Transportation costs, the largest direct logistic costs in Bangladesh, would be up to 35 percent lower if there were no congestion on roads, said a World Bank report.
Bangladesh needs to improve its transport and logistics systems to meet the needs of its growing economy and to boost export growth, said the report titled “Moving Forward: Connectivity and Logistics to Sustain Bangladesh’s Success” unveiled yesterday.
Congestion on roads and at seaports, high logistics costs, inadequate infrastructure, one-sided logistics service markets, and fragmented governance hamper manufacturing and freight, further eroding Bangladesh’s competitive edge and putting its robust growth path at risk, the report said.
The country could significantly boost export growth, maintain its position as a leading garment and textile manufacturer, and create more jobs by making logistics more efficient, it said.
The carrying costs represent 17 to 56 percent of logistic costs. Inventory affected by inconsistent deliveries and congestion ranges between 53 and 75 percent depending on industries, it said.
Logistics costs in Bangladesh is high for most sectors. It is 4.5 percent of sales for leather footwear and 47.9 percent of sales for horticulture products.
“Bangladesh’s congested transportation and often unsophisticated logistics systems impose high costs to the economy,” said Mercy Tembon, World Bank Country Director for Bangladesh and Bhutan.
By making its logistics more efficient, Bangladesh can significantly optimise its connectivity, business environment and competitiveness, and put the country on the right path to become a dynamic upper middle-income country, she added.
Bangladesh ranked 105th among 141 countries in WEF Global Competitiveness Index 2019 and 100th among 161 countries in the World Bank Logistics Performance Index 2018.
Efficient logistics has become one of the main drivers for global trade competitiveness and export growth and diversification, the report said.
For Bangladesh, improving its logistics performance provides an opportunity to increase its world market share in garment and textile, which accounts for 84 percent of its total exports.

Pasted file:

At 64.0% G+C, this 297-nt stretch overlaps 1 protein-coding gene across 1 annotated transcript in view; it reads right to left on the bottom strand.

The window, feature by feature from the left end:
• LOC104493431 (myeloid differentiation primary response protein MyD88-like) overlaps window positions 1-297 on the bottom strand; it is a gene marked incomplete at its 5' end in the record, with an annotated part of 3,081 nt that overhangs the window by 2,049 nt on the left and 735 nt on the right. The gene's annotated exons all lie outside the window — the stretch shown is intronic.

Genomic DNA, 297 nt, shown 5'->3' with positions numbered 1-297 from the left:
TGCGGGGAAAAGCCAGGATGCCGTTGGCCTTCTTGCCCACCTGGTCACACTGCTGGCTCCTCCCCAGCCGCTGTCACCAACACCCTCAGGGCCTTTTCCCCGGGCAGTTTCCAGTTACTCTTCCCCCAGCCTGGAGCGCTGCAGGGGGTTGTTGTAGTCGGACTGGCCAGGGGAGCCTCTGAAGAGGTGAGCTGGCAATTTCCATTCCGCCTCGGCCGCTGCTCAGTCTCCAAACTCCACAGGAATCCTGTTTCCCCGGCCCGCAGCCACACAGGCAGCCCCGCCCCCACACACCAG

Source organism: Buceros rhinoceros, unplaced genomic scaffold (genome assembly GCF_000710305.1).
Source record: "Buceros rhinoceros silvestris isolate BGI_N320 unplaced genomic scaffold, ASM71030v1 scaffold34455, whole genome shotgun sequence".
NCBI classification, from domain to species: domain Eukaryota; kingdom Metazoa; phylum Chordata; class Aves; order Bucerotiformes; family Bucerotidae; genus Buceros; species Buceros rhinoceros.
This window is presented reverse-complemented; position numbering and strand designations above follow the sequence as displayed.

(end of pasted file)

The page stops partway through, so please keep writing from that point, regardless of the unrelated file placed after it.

It would allow the country to expand into new markets and diversify its manufacturing and agriculture products.
Road transport rates in Bangladesh are high, the report said.
The most commonly used truck in Bangladesh is the seven-tonne truck.
The average cost of carrying a tonne a kilometre here is $0.095, which is higher than many developing and developed countries, including the US, France, Australia, India, and Pakistan.
The report on high cost of transport blamed inefficiencies in the system, low truck utilisation (35 percent empty trips), extreme levels of congestion on roads and ports, and limited competition among transport modes.
It mentioned average dwell times at Chattogram Port to be four days for an export container and 11 days for an import container.
Cutting down dwell times would reduce logistic costs significantly, the report said.
The social cost of annual carbon dioxide emission from road freight transport in Bangladesh is equivalent to 1.2 percent of the GDP, with almost 60 percent of the emission caused by congestion, it said.
Transport expert Shamsul Haque said the high dependency on road transport (about 84 percent) should be cut to change the situation.
Although multi-modal transport system was in the government’s plan, it has not been implemented yet.
The government should put emphasis on railway and riverine transport to change the situation, he added.
The WB report said improving logistics requires a system-wide approach. It needs greater coordination among public institutions and private sectors involved in logistics.
It said the one-sided logistics service markets, heavily dependent on roads, need to be addressed to reduce costs and improve quality.
At a regional level, harmonising logistics systems and aligning Bangladesh’s customs with that of its neighbours could turn Bangladesh into an important node for regional freight flows and further boost its trade, it said.
“There is no doubt that reforms and investments for better transport and logistics will yield Bangladesh substantial economic benefits and strengthen its competitive advantage,” said Matías Herrera Dappe, senior economist at the WB and author of the report.
But the solution to logistics is not just to invest more but to invest better, by focusing on the service gap, and creating the incentives for high quality and competitive logistics services, Dappe added.
Mashiur Rahman, economic affairs adviser to the prime minister, said the government has emphasised on infrastructure development, which is now visible, but their effective management is also important.
More practical and optimum solutions to the problems highlighted by the report need to be found.
“The government has to move fast to become a developed country.”